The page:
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For more than two decades, Bracewell has been an innovative leader in water management transactions and regulation throughout the state of Texas. Over the past five years we have acted as industry leaders assisting in the creation and exploration of water farms for over 100,000 acre feet of water. From our cutting edge work involving the regulated environment of the Edwards Aquifer in the five-county San Antonio region, we have developed groundwater management standards and practices that are increasingly being used statewide. Our work focuses on helping private industrial clients, such as privatized water supply companies, power plants with water supply needs, as well as land developers and municipal entities seeking to obtain needed water or to market a surplus water supply.
Groundwater Management. As state groundwater management districts have grown in both number and influence (which now number nearly 90 and encompass approximately half of the entire state), it did more than just change the traditional groundwater ownership structure for our state– it also gave birth to a new and untested water transactional market. Bracewell lawyers have consistently played a significant role in shaping the transactional documentation and procedures in this new groundwater market.
Today we remain at the forefront of water rights law in South Texas. Our regional work has expanded to a broader statewide groundwater practice.
Bracewell advises clients on transactions involving groundwater rights throughout the state of Texas. Our water rights experience includes negotiating and drafting documents for the purchase and sale of groundwater rights, the lease of groundwater rights, and even water development and water supply agreements that involve arbitrage and other complex transactional structures. Because the Texas groundwater management districts each have their own rules and regulations, our wide-ranging experience can be essential to help clients successfully complete sale or lease transactions.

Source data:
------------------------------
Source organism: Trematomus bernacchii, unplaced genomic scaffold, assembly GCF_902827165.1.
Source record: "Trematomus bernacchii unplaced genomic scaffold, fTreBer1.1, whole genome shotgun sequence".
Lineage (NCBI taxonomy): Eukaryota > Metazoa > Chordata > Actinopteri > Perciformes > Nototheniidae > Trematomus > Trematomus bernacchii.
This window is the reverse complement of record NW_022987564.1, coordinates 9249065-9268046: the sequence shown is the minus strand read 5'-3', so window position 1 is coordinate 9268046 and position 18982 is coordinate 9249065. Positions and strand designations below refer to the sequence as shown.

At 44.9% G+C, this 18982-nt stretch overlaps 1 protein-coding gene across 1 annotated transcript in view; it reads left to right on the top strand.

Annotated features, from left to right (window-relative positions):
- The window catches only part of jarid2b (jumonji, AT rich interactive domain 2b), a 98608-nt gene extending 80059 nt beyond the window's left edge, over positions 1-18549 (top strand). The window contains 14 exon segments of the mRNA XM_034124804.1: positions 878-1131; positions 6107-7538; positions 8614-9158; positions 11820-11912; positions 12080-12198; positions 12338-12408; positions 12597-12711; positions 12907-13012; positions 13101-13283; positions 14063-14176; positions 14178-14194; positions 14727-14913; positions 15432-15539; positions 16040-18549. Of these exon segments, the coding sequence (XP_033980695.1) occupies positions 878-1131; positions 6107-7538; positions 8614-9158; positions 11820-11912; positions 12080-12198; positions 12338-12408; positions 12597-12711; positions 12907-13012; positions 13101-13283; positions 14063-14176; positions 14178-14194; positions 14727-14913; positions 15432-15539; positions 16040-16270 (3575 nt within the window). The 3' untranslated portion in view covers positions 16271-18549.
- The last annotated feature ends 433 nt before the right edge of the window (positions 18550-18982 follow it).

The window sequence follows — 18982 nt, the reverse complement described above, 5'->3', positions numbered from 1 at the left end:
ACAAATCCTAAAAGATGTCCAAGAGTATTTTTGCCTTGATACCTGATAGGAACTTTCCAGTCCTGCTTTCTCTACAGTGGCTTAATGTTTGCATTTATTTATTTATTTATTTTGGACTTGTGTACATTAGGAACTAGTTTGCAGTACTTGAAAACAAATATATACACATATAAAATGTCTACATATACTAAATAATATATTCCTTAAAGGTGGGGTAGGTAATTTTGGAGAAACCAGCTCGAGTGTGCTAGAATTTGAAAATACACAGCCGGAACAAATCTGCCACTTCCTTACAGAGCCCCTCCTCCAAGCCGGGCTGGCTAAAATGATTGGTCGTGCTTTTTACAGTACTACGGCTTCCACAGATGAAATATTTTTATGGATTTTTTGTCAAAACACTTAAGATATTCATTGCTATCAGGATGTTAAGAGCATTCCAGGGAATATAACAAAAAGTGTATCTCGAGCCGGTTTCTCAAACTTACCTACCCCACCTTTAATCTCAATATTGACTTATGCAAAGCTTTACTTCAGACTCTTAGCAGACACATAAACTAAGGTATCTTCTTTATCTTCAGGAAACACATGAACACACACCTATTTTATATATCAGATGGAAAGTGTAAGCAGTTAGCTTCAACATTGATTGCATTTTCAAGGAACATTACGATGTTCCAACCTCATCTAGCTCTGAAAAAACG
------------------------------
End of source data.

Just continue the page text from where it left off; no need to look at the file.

Bracewell has also advised municipal entities on the acquisition or leasing of water rights. We have negotiated intergovernmental water supply agreements, as well as contracts with private companies, to supply groundwater to the City of San Antonio.
For years Bracewell lawyers have assisted clients with first-of-their-kind water transactions that no one else had previously done. We remain on the cutting edge new techniques in the marketplace, as these three examples show.
- Our lawyers are assisting several governmental entities in the San Antonio region in the development of an aquifer storage and recovery system. Focused on the Carrizo-Wilcox Aquifer some 20 miles from the strictly regulated Edwards Aquifer, it involves the construction of a pipeline to transmit and store unused Edwards water in Wilcox. The purchased Edwards water will even be differentiated from water already in Wilcox because it has a different PH content, thus allowing accurate records on water usage originating in each underground formation.
- The firm is involved in desalination projects involving groundwater. The water is too brackish to drink or use, but with our help a private landowner is acquiring the rights to purchase it, then to construct a desalination plant that will process it for potable applications.